Calm and steady, Spade puts his hands behind his head. As Cairo searches Spade for a weapon, Spade elbows Cairo in the cheek, tripping him and taking his gun. When Cairo is on the floor, Spade strikes him again in the face, knocking him unconscious. Spade transfers Cairo to the chair then goes to work searching the man’s possessions, which include a ticket for an opera scheduled for that evening.
Here, the novel portrays Spade as the epitome of masculinity. He is levelheaded despite the gun pointed at him and easily disarms Cairo in a feat of strength and athleticism. Now we know why Spade doesn’t carry a gun: he can just take one from the person sticking him up. He’s so masculine he doesn’t need a gun.
When Cairo slowly wakes up, he tells Spade he only intended to search the office for the statue and is still willing to pay the $5,000. Cairo refuses to tell Spade to whom the bird belongs or why Cairo’s employer thought Spade had it. After Cairo agrees to pay Spade $200 dollars upfront, Spade agrees to look for the bird. Spade returns Cairo’s possessions along with his gun. Immediately, Cairo points the gun at Spade and, to Spade’s surprise, politely carries out his search of the office.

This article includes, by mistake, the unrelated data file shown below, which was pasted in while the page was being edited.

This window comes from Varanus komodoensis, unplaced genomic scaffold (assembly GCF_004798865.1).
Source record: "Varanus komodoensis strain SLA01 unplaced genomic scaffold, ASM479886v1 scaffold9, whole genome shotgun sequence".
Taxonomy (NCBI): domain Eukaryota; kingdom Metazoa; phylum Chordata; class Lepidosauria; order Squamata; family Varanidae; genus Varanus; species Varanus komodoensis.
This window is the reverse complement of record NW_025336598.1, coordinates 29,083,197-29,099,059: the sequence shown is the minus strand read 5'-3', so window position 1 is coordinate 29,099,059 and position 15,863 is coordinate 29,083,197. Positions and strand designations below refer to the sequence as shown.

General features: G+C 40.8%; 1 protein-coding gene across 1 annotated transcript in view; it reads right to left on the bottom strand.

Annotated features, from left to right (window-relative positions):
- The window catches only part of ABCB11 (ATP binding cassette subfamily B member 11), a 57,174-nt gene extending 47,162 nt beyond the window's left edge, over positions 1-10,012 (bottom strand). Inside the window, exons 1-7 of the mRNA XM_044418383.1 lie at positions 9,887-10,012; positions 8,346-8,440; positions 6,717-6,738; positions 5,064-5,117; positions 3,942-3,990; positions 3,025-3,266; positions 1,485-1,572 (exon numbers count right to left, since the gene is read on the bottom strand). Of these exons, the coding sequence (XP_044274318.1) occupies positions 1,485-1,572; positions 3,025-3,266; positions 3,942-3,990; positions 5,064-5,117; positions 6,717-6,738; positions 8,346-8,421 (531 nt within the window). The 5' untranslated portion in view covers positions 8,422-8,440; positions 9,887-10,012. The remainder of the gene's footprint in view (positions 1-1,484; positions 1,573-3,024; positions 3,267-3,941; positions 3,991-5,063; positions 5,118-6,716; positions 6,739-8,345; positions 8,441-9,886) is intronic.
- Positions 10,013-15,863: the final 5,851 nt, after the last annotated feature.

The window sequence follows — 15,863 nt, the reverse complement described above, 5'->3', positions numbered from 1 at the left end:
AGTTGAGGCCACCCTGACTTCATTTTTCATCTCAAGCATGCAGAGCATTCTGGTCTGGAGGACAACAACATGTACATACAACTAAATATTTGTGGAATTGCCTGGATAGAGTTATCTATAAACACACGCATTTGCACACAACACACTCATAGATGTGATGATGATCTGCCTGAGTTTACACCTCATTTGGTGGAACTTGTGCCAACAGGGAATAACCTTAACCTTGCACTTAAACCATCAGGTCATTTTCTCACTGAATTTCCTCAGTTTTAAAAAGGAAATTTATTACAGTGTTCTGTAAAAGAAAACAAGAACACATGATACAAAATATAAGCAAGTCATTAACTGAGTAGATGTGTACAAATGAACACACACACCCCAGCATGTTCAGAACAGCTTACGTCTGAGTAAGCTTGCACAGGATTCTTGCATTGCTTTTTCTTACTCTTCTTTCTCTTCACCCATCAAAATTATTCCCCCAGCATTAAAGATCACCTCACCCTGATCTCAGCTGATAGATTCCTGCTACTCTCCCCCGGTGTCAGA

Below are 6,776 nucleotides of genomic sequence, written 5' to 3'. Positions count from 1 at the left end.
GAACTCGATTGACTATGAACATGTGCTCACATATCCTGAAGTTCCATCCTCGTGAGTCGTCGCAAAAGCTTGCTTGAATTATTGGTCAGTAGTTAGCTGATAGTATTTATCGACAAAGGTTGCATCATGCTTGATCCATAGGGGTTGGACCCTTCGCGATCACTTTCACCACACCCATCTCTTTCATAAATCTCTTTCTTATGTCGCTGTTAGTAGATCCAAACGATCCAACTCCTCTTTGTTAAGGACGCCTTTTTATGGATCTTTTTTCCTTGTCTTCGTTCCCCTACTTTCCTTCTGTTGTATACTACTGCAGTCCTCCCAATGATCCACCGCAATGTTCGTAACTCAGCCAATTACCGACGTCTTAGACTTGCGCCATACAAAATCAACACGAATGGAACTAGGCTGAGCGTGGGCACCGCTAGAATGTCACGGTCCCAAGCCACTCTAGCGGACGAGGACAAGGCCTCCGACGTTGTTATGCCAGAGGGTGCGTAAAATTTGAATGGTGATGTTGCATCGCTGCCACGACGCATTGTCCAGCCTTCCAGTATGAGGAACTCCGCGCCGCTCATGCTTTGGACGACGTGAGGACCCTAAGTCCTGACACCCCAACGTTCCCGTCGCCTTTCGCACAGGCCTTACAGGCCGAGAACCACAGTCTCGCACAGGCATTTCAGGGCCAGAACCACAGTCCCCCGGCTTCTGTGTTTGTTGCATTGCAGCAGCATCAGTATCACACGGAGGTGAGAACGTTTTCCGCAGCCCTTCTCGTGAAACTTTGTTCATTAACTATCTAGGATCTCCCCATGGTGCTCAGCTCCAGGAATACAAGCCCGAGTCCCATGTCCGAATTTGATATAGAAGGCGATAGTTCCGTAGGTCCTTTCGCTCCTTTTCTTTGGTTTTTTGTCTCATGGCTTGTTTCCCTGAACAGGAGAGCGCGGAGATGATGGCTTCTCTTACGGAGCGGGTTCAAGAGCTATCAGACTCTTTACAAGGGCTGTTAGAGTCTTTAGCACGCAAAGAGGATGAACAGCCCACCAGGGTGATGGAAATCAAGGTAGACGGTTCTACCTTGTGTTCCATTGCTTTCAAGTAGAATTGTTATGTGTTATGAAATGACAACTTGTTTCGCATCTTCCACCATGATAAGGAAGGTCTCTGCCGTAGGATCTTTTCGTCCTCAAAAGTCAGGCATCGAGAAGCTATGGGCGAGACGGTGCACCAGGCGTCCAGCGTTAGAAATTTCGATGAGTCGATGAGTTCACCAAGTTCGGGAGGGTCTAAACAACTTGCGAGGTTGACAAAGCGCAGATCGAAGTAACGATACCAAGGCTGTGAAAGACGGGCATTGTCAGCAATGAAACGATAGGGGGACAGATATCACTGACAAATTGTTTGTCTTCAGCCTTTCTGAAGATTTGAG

Although Spade is suspicious of Cairo, he is willing to risk involving himself with the man. At this point in the narrative, it’s unclear if Spade agrees to work for Cairo in order to make the $5,000 or because he senses that Cairo has something to do with Archer’s murder. Yet when Cairo tricks Spade and does end up searching the room it establishes the fact that Spade is not all-knowing. He can be tricked and bested, which only increases the tension of the novel.